Blue Dasher Dragonfly

August 13, 2011

Dragonflies_10Jul2011 (2)


Photographers: John W. Ehman; John's Web site and Jean LeBlanc; Jean's Web site
Summary Authors: Jean LeBlanc; John W. Ehman

These two Blue Dasher dragonflies (top photo) demonstrate the amazing aerodynamic abilities of this insect. The intricate wing structure (top and bottom photos) is apparent in the still wings of the one, while the functional capacity is illustrated in the hovering of the other in this face-off between two males at a lily pond. Dragonflies (Pachydiplax longipennis) have two pairs of independent wings that can beat either in or out of phase, modulating the amount of lift and drag. When hovering, the wings stroke back and down in a kind of rowing motion that creates vortices of air and upward drag: complex fluid dynamics instrumental in keeping the body stationary. The efficiency of the wings is increased by their capacity to flex and twist with the air. This natural action conserves energy that the insect would otherwise have to use to effect such turns by exercising muscles. The wings in the foreground also show a solidly colored (dark) cell called a pterostigma, which by its slightly heavier construction helps dampen vibrations and assists in gliding. Dragonflies can fly over 30 mph (48 km/h) and can even fly backwards. Research into their aerodynamics has been used to further the design of specialized aircraft and even wind turbines.

Dragonflies consume huge quantities of smaller flying insects, earning the nickname "mosquito hawks." Three-hundred-million-year-old fossil dragonflies are evidence of a very different atmosphere than we experience today, one so oxygen-rich that these insects' wingspans could reach two ft (0.65 m). They may have been one of the first insects and one of the first animals of any kind to evolve flight. Nearly 30,000 lenses make up the compound eye, giving the adult dragonfly a 360-degree field of vision (bottom photo). Find a favorite spot by a pond or stream and observe these wondrous creatures for yourself.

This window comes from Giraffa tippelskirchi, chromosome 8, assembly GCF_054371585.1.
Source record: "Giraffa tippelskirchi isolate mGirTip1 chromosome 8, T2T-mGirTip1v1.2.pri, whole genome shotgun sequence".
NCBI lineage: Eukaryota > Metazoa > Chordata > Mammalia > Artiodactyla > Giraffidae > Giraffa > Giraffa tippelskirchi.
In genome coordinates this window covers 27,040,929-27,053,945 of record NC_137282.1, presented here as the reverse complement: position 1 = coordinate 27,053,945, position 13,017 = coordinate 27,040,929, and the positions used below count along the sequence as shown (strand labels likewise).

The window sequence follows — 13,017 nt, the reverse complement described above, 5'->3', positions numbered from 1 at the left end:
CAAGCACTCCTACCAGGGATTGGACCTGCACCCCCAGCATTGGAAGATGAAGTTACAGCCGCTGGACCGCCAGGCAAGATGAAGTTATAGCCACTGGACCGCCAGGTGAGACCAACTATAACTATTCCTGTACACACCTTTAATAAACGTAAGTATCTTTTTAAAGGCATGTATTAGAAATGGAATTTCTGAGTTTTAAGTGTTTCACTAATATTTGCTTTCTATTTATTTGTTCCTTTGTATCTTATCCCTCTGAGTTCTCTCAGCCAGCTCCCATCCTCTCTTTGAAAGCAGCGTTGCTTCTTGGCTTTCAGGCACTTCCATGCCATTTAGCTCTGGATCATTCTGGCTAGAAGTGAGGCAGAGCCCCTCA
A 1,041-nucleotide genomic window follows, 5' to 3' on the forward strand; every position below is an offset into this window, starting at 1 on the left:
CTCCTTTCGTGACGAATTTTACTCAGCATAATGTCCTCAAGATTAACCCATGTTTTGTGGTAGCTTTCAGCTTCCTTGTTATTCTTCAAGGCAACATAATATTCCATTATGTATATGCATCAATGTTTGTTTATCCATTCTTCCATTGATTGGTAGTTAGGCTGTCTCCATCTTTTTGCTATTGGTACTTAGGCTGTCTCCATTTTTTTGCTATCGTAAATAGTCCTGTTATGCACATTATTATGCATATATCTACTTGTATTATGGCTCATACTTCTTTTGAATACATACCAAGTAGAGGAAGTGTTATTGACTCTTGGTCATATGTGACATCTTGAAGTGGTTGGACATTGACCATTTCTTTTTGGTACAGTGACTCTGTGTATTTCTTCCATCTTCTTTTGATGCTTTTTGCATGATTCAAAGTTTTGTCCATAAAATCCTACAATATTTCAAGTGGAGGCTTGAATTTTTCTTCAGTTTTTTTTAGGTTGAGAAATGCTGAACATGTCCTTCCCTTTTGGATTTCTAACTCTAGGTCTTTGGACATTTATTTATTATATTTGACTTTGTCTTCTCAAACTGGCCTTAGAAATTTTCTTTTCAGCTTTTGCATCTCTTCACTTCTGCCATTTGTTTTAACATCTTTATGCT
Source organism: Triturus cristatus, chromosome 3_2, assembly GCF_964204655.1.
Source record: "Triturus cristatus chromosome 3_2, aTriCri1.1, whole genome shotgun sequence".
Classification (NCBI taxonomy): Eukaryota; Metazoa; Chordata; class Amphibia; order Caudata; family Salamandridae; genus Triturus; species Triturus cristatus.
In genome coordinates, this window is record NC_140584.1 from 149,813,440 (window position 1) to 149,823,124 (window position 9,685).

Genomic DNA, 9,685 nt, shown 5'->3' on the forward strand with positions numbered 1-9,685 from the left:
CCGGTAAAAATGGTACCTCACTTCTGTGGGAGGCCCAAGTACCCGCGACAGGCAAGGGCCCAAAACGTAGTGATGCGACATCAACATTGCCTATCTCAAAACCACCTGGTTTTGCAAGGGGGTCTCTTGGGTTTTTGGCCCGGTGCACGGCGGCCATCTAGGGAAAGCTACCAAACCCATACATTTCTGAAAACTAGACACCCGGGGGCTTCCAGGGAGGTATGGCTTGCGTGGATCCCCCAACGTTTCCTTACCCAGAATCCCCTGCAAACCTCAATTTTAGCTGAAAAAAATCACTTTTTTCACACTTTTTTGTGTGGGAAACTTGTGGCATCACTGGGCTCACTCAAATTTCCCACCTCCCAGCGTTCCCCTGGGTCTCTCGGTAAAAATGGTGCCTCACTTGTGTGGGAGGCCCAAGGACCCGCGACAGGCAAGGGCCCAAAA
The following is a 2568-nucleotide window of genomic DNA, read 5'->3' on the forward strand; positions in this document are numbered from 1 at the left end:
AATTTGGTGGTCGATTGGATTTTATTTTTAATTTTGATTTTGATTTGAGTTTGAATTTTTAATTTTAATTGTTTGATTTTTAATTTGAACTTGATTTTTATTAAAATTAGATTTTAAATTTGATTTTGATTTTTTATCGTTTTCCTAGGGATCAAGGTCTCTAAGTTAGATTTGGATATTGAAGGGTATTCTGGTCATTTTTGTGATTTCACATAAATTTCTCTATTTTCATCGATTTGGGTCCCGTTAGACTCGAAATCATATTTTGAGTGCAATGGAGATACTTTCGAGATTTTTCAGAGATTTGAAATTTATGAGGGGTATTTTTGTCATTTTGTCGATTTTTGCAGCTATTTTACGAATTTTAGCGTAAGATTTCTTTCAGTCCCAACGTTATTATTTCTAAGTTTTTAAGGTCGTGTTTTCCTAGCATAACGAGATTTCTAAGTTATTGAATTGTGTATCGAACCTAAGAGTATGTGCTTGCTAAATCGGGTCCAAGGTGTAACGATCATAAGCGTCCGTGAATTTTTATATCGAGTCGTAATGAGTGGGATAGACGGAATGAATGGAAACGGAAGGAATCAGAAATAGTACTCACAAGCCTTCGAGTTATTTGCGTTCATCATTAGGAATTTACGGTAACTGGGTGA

Top photo taken July 10, 2011 from Upper Darby, Pennsylvania. Bottom photo of a male blue dasher was taken on June 29, 2011, at Kittatinny Valley State Park in Andover, New Jersey

Photo details - Top: Leica DG Macro-Elmarit camera; 45mm lens on a Lumix G1 body; Focal Length: 45.0mm (35mm equivalent: 90mm); Aperture: f/11.0; Exposure Time: 0.0020 s (1/500); ISO equiv: 200; Exposure Bias: none; Metering Mode: Spot; Exposure: aperture priority (semi-auto); White Balance: Auto; Light Source: Unknown; Flash Fired: No (enforced); Orientation: Normal; Color Space: sRGB.

Bottom: Camera Maker: Canon; Camera Model: Canon PowerShot SD750; Focal Length: 5.8mm; Digital Zoom: 3.000x; Aperture: f/2.8; Exposure Time: 0.0020 s (1/500); ISO equiv: 80; Exposure Bias: none; Metering Mode: Center Weight; White Balance: Auto;Flash Fired: No (enforced); Orientation: Normal; Color Space: sRGB.